In an open letter published in mid-August by key media outlets in Quebec, more than twenty experts and organizations called on the Quebec government to use qualifications-based selection in awarding public contracts for engineering and architecture projects in the province.
"We want to emphasize the importance of selecting professionals based on qualifications, not on the basis of lowest price," the letter reads. "That presents several benefits: better planning and inclusion of sustainable development concepts, incentives for innovation, more rigorous compliance with timetables and budgets, less litigation. Architecture and engineering contracts awarded to the lowest bidder are incompatible with optimizing the design and lifespan of projects."The letter comes on the heels of two infrastructure announcements from the Quebec government—a $1 billion project to build 30 seniors’ homes, and a $1.7 billion project to modernize schools in the province.
Last year, the Quebec government proposed a new process for awarding engineering and architecture contracts for the two largest public infrastructure owners in the province, le ministère des Transports and la Société québécoise des infrastructures. With the processes proposed seeming to favour the lowest cost bidder, the minister withdrew the draft regulation in August 2018 and instead appointed a working group to bring together officials, public infrastructure owners, and industry representatives to review processes for granting contracts. However, the letter points out that this group has not met since December 2018, even after a study by a group of independent experts found that the government’s proposed process favours the lowest price bidder in a systematic way.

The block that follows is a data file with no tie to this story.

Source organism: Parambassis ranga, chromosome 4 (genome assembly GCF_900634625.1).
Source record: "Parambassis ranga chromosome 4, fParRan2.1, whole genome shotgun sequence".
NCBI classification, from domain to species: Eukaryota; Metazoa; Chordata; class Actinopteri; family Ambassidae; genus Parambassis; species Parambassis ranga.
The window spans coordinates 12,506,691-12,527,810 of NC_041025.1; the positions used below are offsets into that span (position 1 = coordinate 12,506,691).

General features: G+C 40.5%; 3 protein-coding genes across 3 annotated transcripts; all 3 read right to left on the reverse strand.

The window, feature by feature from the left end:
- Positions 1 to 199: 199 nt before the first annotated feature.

The letter uses the Champlain bridge in Montréal, QC, as one of the most prominent examples of an infrastructure project in which the contract was awarded based solely on the lowest price. The letter argues that this has contributed to the many repairs that have needed to be done on the bridge since it was constructed in 1957, and to the bridge’s short lifespan.
With two large public infrastructure projects on the horizon, the letter calls on the government to learn from the lessons of the past and use qualifications-based selection in awarding architecture and engineering contracts.
"Is it possible, once and for all, to dispense with formulas that favour the lowest bidder in order to ensure the quality of our infrastructures for present and future generations?"
Read the full letter on the Association des firmes de génie-conseil – Québec’s website.